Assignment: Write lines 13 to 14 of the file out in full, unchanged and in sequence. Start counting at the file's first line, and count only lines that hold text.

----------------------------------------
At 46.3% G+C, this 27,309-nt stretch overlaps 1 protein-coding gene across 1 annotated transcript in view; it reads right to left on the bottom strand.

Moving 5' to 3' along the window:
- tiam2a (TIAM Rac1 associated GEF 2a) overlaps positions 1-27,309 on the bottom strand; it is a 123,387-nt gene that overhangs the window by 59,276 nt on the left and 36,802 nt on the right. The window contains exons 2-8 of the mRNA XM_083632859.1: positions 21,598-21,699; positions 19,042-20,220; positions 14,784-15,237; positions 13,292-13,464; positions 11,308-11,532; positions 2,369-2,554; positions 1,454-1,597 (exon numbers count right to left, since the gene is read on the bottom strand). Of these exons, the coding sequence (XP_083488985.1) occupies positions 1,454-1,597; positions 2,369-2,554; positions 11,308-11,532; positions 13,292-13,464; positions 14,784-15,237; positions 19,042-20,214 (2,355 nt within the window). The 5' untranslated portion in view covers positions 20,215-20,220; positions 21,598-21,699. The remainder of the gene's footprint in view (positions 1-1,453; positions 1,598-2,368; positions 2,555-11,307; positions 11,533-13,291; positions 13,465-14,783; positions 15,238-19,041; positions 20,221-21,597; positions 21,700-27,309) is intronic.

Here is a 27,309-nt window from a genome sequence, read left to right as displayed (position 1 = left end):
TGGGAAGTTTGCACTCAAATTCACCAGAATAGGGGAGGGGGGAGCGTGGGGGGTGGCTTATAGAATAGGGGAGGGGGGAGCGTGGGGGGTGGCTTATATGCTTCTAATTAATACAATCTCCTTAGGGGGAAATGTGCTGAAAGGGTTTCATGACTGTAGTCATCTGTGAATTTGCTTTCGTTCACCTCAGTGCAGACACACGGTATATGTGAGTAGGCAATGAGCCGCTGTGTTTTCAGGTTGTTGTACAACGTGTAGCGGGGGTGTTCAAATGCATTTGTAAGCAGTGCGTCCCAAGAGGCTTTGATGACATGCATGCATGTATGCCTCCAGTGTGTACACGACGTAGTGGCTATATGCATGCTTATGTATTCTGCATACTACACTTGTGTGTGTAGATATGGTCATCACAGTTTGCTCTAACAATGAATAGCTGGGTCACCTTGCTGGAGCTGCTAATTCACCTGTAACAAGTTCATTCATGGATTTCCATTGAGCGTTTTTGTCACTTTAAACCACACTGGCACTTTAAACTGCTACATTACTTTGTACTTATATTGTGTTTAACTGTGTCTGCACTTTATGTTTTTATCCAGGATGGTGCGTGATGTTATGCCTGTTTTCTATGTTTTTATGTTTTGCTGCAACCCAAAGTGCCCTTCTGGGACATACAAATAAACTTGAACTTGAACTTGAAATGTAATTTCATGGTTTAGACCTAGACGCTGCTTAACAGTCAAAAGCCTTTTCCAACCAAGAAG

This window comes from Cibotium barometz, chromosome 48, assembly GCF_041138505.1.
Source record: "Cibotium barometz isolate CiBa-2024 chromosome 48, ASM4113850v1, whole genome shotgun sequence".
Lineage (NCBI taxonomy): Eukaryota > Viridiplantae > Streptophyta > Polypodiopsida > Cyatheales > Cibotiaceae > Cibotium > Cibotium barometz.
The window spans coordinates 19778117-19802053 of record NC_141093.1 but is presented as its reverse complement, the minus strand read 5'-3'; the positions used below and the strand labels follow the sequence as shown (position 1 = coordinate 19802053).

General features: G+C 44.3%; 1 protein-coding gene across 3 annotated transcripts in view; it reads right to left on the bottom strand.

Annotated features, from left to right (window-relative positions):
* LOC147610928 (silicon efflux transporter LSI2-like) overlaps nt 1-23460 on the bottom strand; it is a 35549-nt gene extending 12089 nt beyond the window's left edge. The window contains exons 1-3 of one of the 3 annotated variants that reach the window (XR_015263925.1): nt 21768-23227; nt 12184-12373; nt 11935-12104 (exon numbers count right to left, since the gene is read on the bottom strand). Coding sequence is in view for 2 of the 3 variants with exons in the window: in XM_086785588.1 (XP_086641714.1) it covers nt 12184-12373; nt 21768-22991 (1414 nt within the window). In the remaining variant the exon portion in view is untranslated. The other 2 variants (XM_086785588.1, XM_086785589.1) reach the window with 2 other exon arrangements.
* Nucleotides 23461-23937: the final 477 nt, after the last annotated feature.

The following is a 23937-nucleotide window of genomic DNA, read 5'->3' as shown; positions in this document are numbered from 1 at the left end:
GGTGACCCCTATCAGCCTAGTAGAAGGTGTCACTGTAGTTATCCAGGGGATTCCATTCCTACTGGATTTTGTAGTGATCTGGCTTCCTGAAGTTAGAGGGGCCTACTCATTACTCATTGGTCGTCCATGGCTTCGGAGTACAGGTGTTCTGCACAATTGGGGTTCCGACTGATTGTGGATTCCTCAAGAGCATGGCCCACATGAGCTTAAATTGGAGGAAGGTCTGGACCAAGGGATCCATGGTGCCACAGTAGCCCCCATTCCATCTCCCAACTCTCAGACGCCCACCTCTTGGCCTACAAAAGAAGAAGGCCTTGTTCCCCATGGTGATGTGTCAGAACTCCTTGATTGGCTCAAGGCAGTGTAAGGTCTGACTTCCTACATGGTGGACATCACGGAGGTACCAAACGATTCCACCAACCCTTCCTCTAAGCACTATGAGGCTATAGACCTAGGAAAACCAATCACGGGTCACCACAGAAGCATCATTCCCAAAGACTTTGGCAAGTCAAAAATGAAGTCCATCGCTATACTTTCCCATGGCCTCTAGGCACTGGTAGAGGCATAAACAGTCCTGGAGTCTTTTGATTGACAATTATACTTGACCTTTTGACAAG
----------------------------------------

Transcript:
* Nucleotides 23461-23937: the final 477 nt, after the last annotated feature.

The following is a 23937-nucleotide window of genomic DNA, read 5'->3' as shown; positions in this document are numbered from 1 at the left end: